The following year, Stiller directed, starred in and co-wrote Zoolander, which saw him teamed up with his wife and Owen Wilson in the story of a clueless male model who gets brainwashed into becoming an assassin. He also appeared in Wes Anderson’s ensemble comedy The Royal Tenenbaums alongside Gene Hackman, Anjelica Huston, Gwyneth Paltrow, Bill Murray and Owen Wilson. After voicing Thomas Jefferson on the PBS cartoon Liberty’s Kids in 2002, Stiller appeared with Drew Barrymore in Duplex.

Ben seemed to be everywhere in 2004. He was in the romantic comedy Along Came Polly with Jennifer Aniston and Philip Seymour Hoffman, reteamed with Owen Wilson for Starsky & Hutch, worked opposite Jack Black and Rachel Weisz in Envy, starred with wife Christine Taylor and Vince Vaughn in Dodgeball: A True Underdog Story, appeared with Will Ferrell, Christina Applegate and Steve Carell in Anchorman: The Legend of Ron Burgundy and made Meet the Fockers, which added Dustin Hoffman and Barbra Streisand to the returning cast of De Niro, Polo and Danner.

In 2005, Stiller lent his voice to the animated comedy Madagascar opposite Chris Rock, David Schwimmer and Jada Pinkett Smith and appeared in the Jason Bateman sitcom Arrested Development. The following year, Ben appeared in the film School for Scoundrels starring Billy Bob Thornton and Jon Heder, appeared in the Jack Black and Kyle Gass vehicle Tenacious D in The Pick of Destiny and starred opposite Robin Williams and Carla Gugino in Night at the Museum. 2007 saw him in The Heartbreak Kid with Michelle Monaghan and Malin Akerman.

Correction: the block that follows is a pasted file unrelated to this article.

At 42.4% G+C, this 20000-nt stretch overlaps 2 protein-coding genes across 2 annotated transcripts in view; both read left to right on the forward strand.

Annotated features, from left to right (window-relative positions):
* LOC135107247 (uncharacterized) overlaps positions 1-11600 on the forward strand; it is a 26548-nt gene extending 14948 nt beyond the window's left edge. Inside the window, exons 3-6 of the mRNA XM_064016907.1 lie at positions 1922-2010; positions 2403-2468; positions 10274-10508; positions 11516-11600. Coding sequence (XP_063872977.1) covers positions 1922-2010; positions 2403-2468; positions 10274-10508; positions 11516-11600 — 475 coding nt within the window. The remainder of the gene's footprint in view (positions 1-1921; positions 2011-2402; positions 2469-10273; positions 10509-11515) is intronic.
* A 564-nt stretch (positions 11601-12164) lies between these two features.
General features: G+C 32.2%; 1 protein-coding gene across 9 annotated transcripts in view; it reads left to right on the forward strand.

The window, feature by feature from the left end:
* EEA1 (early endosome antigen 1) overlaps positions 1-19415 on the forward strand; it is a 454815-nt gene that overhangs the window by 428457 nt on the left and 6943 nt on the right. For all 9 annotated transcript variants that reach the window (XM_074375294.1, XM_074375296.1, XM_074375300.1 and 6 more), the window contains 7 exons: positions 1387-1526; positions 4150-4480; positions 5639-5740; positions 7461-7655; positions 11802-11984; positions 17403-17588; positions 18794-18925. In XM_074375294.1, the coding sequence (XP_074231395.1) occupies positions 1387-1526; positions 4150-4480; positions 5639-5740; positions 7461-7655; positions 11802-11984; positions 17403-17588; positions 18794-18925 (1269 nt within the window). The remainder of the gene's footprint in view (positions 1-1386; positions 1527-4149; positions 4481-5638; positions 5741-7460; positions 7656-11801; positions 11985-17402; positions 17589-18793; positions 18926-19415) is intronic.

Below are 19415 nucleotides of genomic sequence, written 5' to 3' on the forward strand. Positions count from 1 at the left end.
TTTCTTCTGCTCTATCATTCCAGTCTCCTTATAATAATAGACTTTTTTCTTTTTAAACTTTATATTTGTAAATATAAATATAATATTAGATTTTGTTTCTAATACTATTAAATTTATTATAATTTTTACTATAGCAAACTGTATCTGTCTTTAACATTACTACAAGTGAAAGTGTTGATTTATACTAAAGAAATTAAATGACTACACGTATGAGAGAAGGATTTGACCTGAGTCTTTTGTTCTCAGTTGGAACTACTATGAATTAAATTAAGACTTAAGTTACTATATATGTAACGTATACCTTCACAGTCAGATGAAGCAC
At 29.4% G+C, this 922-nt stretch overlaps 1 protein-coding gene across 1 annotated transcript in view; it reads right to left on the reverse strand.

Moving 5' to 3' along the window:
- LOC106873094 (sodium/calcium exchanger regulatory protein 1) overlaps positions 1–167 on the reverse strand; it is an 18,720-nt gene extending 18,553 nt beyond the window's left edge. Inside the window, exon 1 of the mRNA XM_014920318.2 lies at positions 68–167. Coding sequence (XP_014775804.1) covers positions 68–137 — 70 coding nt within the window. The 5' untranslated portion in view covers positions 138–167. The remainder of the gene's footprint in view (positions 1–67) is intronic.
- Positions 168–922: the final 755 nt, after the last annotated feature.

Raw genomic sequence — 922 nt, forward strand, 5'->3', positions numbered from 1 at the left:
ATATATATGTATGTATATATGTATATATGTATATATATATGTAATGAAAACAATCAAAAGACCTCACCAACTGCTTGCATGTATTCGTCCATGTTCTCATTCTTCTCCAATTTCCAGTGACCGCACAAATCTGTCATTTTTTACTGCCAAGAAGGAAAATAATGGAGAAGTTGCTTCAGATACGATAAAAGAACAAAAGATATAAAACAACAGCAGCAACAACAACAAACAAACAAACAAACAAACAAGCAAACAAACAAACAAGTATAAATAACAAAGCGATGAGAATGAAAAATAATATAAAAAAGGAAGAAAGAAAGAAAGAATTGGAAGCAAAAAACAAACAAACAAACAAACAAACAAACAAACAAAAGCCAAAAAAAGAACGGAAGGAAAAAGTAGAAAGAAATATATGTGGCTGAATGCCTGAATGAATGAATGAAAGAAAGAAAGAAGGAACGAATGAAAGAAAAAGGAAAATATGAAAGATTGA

In 2008, Stiller co-wrote and directed Tropic Thunder, which teamed him up with Jack Black and Robert Downey Jr. He also voiced Alex again in Madagascar: Escape 2 Africa. Amy Adams and Owen Wilson joined the ensemble cast of that year’s Night at the Museum: Battle of the Smithsonian. That same year, he starred opposite Jason Schwartzman in The Marc Pease Experience.

In 2010, Stiller starred with Greta Gerwig and Jennifer Jason Leigh in Noah Baumbach’s Greenberg. He kept busy that year, appearing in Casey Affleck’s Joaquin Phoenix mockumentary I’m Still Here, appearing in and producing Submarine, adding his voice to the cast of Megamind featuring Will Ferrell, Brad Pitt, Tina Fey, and Jonah Hill and reteaming with the Fockers ensemble for Little Fockers. A year later, he worked in Tower Heist with Eddie Murphy, Alan Alda, Matthew Broderick and Téa Leoni.

2012 saw Stiller once again voice Alex in Madagascar 3: Europe’s Most Wanted and star with Vince Vaughn, Jonah Hill and Richard Ayoade in The Watch. The next year, he reprised his Tony Wonder role in the Netflix reboot of Arrested Development and starred in The Secret Life of Walter Mitty opposite Kristen Wiig.

In 2014, Ben starred opposite Naomi Watts in While We’re Young, which also featured Adam Driver and Amanda Seyfried. He also starred in Night at the Museum: Secret of the Tomb, which was one of Robin Williams’ final films.